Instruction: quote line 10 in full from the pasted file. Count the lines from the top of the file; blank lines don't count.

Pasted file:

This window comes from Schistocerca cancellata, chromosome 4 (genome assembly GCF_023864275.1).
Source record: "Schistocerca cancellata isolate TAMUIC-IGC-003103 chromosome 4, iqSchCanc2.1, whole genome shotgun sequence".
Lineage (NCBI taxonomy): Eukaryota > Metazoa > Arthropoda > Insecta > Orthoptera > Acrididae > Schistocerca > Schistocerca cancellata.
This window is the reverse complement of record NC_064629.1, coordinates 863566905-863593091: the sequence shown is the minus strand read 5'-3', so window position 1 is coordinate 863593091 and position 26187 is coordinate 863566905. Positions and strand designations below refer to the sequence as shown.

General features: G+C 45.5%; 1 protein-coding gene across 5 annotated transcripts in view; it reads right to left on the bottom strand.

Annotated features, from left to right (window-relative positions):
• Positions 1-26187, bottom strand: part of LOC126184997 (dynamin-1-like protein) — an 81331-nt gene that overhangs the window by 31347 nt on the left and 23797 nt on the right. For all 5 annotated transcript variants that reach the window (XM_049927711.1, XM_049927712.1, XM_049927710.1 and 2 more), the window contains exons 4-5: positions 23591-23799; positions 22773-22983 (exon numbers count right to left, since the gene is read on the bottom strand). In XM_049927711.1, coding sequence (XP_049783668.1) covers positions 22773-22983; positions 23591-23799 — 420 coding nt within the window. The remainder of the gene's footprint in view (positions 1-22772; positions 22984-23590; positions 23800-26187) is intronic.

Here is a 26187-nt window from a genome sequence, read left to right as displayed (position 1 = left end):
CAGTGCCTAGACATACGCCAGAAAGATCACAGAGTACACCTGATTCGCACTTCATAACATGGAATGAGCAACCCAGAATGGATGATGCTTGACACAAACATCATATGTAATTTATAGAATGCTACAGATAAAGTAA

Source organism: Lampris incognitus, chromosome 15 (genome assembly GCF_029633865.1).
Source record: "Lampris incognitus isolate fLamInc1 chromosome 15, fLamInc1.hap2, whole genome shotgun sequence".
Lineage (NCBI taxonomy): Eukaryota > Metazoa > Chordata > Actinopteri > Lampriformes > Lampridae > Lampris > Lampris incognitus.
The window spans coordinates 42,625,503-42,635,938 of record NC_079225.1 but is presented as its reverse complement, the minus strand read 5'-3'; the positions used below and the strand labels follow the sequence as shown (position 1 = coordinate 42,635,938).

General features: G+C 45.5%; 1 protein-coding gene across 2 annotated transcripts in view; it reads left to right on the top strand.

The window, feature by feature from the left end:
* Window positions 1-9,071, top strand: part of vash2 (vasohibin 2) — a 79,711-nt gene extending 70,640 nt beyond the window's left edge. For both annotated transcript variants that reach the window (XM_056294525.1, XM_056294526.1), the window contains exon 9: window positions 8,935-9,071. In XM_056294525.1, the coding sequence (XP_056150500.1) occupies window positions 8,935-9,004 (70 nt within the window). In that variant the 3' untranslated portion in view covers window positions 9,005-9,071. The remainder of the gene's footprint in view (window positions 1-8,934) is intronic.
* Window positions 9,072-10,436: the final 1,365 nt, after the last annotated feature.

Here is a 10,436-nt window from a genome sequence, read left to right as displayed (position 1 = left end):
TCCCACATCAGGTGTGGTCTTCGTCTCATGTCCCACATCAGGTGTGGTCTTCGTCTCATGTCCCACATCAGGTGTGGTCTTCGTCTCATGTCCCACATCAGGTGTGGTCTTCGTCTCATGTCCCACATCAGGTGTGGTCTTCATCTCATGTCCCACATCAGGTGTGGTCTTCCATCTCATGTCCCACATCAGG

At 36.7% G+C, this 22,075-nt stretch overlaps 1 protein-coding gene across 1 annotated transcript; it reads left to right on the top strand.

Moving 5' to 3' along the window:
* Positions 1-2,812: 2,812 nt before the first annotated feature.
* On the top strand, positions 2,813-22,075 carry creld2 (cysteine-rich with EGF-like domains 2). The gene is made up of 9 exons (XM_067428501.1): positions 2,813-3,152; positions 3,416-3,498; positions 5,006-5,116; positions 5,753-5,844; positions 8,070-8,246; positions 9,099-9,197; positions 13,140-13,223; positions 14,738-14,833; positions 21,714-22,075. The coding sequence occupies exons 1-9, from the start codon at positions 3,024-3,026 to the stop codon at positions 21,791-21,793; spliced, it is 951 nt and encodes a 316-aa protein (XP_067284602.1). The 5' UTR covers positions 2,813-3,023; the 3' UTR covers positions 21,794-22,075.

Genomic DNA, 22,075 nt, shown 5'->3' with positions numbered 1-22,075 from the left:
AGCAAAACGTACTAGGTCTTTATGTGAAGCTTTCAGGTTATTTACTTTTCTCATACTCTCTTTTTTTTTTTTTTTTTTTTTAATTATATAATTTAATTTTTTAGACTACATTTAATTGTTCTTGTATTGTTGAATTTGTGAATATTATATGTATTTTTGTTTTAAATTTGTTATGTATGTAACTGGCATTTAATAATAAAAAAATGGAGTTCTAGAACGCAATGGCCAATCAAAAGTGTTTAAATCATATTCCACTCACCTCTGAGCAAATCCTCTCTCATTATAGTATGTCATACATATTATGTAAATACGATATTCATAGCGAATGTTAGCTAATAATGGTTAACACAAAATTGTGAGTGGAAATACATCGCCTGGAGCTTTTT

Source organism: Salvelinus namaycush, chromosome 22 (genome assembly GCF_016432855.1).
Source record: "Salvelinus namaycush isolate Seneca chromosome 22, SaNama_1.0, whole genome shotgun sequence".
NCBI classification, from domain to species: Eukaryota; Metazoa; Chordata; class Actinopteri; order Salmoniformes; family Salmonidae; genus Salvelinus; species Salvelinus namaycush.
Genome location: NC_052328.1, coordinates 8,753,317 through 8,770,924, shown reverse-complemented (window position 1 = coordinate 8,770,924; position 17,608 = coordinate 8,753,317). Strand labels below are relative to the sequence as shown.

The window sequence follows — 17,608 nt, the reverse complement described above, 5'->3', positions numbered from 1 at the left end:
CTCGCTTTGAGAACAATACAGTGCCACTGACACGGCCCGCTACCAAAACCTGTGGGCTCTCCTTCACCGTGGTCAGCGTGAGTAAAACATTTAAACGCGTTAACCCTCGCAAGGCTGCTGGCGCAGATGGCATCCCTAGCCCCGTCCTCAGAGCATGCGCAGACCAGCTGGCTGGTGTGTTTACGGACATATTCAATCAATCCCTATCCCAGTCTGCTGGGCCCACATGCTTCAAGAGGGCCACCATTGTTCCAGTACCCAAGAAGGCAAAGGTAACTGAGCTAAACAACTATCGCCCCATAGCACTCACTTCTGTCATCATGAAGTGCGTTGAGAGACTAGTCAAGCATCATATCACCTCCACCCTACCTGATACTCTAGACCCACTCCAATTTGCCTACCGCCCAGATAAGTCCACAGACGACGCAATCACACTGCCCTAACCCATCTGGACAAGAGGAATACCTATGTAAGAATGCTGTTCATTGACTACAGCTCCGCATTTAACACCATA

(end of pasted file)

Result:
Source organism: Lampris incognitus, chromosome 15 (genome assembly GCF_029633865.1).